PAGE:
Natural but not the best. Once again the computer lines suggested by Alexei in his analysis are correct – but they are COMPUTER lines. Snatching the dangerous pawn on e5 with the knight is just a natural and human way to play and has nothing to do with a ‘patzer see a doublecheck. . . I am sure Shirov wouldn’t have played 23…Nf3+ unless he had 24…Nxe5 to follow! The most human winning line is 23…Nxc2+ 24 Kh1 Ne3 25 Nf6+



25…Qxf6! (surprisingly overlooked by Shirov and 25…Kf7 walking into discovered check it’s too siliconian to for mortals. . .) 26 Rxf6 Ra8 27 Qg6+ Kd8 28 Rxd6+ cxd6 29 Qxd6+ Bd7 30 Qxb6+ Kc8 31 h3 Ra1+ 32 Kh2 Nf1+ 33 Kg1 Re8 and Black will win. I have to admit that this line (especially the last quiet move) cannot pretend to be labelled ‘H’ (human): 23…Qg5 24 Nxb6 Rxb6 25 Qxd4 (25 Ng6 Rg8 26 Qxd4 Rxg6 27 Bxg6+ Qxg6 28 exd6 Rxd6 29 Qe5+ Kd8) 25…Qxe5 doesn’t look very convincing. In most of the lines Black is just in time but calling it ‘a trivial win’ is a bit of an exaggeration. White always has some compensation for exchange, though admittedly it’s insufficient here:



a) 26 Qd2 Qg5 27 Rf4 (27 Qd1 Kd8) 27…Ra6 28 h3 gxh3 29 Kh2 Rg8–+;

b) 26 Qf2 Qc5 27 Re1+ Kd7! (27…Kd8 28 Re3 Ra6! 29 h3 is just unclear) 28 Re3 Rf8.

c) 26 Qd1 Kd8 27 Ng6 Qc5+ 28 Kh1 Re8.

24 Kh1 Nxe5 25 Qxb5+



25…c6 26 Bg6+ Kd7 27 Bf5+ Ke8 is just a draw, as 28 Bg6+ Nxg6 29 Qxc6+ Bd7 30 Qxd6 is suddenly losing for Black!

26 Qe2!

White has serious threats but unfortunately Black’s only defence is more than sufficient.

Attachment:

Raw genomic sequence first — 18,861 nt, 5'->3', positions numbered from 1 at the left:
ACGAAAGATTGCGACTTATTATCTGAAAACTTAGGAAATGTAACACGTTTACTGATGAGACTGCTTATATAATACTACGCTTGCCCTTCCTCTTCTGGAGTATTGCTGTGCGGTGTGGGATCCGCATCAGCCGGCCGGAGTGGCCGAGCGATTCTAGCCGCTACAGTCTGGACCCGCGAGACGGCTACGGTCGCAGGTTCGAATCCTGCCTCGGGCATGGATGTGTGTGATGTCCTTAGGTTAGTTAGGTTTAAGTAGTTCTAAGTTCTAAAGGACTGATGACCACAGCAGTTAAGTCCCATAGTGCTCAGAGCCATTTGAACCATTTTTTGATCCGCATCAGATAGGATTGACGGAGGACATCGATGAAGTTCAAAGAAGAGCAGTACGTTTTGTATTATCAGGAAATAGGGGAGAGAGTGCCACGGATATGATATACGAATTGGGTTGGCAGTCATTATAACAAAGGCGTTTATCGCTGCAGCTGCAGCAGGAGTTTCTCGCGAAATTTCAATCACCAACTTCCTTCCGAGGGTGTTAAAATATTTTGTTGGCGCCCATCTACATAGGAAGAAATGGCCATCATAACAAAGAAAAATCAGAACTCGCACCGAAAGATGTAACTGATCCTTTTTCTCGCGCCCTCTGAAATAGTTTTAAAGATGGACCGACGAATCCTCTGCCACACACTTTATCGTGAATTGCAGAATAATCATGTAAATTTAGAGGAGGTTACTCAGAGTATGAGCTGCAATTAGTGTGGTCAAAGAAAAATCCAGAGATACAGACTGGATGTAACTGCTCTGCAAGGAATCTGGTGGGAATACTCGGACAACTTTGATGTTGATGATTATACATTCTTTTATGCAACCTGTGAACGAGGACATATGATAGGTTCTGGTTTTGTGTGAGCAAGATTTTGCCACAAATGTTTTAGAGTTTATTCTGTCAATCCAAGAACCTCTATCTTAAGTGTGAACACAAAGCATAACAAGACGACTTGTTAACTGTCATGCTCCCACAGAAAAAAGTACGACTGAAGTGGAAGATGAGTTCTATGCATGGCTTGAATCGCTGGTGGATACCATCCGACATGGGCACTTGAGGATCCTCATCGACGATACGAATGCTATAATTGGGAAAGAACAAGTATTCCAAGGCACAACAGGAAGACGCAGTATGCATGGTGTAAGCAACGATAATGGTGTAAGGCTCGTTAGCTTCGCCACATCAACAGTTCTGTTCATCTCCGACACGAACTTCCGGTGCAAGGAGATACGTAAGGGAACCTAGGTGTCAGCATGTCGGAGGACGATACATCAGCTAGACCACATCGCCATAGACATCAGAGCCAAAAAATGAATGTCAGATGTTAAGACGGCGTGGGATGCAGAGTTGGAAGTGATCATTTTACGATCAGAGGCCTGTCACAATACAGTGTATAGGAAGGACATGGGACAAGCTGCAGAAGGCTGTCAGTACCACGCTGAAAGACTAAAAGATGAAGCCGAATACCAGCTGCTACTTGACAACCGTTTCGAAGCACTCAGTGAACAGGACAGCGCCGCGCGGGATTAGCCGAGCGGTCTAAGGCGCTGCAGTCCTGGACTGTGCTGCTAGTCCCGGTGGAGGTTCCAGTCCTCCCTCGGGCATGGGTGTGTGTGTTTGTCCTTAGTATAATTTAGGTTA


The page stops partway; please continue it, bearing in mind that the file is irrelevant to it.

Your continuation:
26…Qg5 27 Ng6



This one is a real mistake. After the correct 27…Be6 Black would have a serious advantage, even if I managed to find the best continuation: 28 Ndf4 (28 Nf6+ Kd8 29 Nxh8 Qg7 is just hopeless) 28…Bc4 29 Ba4+ Kd8 30 Qxc4 Nxc4 31 Ne6+ Kc8 32 Nxg5 hxg5 (32…Ne3!? 33 Re1 (the last-ditch attack doesn’t work: 33 Ne7+ Kb7 34 Bc6+ Ka6 35 Ra1+ Ba5 36 Ne6 Rh7! 37 Nxc7+ Kb6 and it’s over) 33…hxg5 34 Nxh8 Bd4 35 b3 c5 and Black has a good chances to convert his advantage) 33 Nxh8 Kb7 34 Nf7 Nxb2 35 Bb5 leaves White some practical chances to escape, but objectively it must be lost.

28 Rf5! Qc1+ 29 Rf1 Qg5 30 Rf5 Qc1+ 31 Rf1



Black avoids from the threefold repetition, the position remains equal and is almost a forced draw.

32 Qxf1 Bxd5


33 Nxh8

33 Nxe5 Rf8 34 Qb5+ c6 35 Nxc6 Bxc6 36 Qxc6+ Ke7 was another drawish line. After 37 h3 (37 Bd3 Rbc8 38 Qe4+ Kd8 39 Qe1 Bf2 is insufficient and all attempts by both sides to play for a win here are easily refuted) 37…Rf1+ (37…gxh3? 38 Qe4+ Kd8 39 Qh4+ Kc7 40 Qe7+ Kc6 41 Be4+ Kc5 42 Qe6!y with a murderous attack) 38 Kh2 Bg1+ 39 Kh1 and Black has to take the perpetual as his king is too vulnerable.

33…Ke7 34 Ng6+ Nxg6 35 Bxg6



Here I offered a draw as the line played in the game is pretty obvious, so I was surprised to hear Shirov accusing me of unethical behaviour. He thought it was  rude of me to offer a draw since he had avoided repeating moves on move 31. I see nothing wrong here as the perpetual is inevitable in a couple of moves. It’s not as if I had made a second draw offer or proposed a draw in a worse position. Anyway, the remaining moves just confirm my evaluation.

35…Rf8 36 Qb1

‘Excellent defensive move’ according to my opponent, but there was nothing wrong in 36 Qd3 leading to more or less the same drawish lines.

36…Kd8 37 h3 Rf2

37…gxh3 38 Be4 Bxe4 39 Qxe4 can’t be worse for White of course.

38 Be4 Bxe4 39 Qxe4 Rf1+ 40 Kh2 Bg1+


41 Kh1 Bf2+ 42 Kh2 Bg1+

A highly entertaining game. We both made mistakes but it was a real battle and I hope you enjoyed it. It won’t get into either of our best game collections but it’s a candidate for my memorable games shortlist. Romantic chess is alive and kicking, and I look forward to showing you more examples! ½–½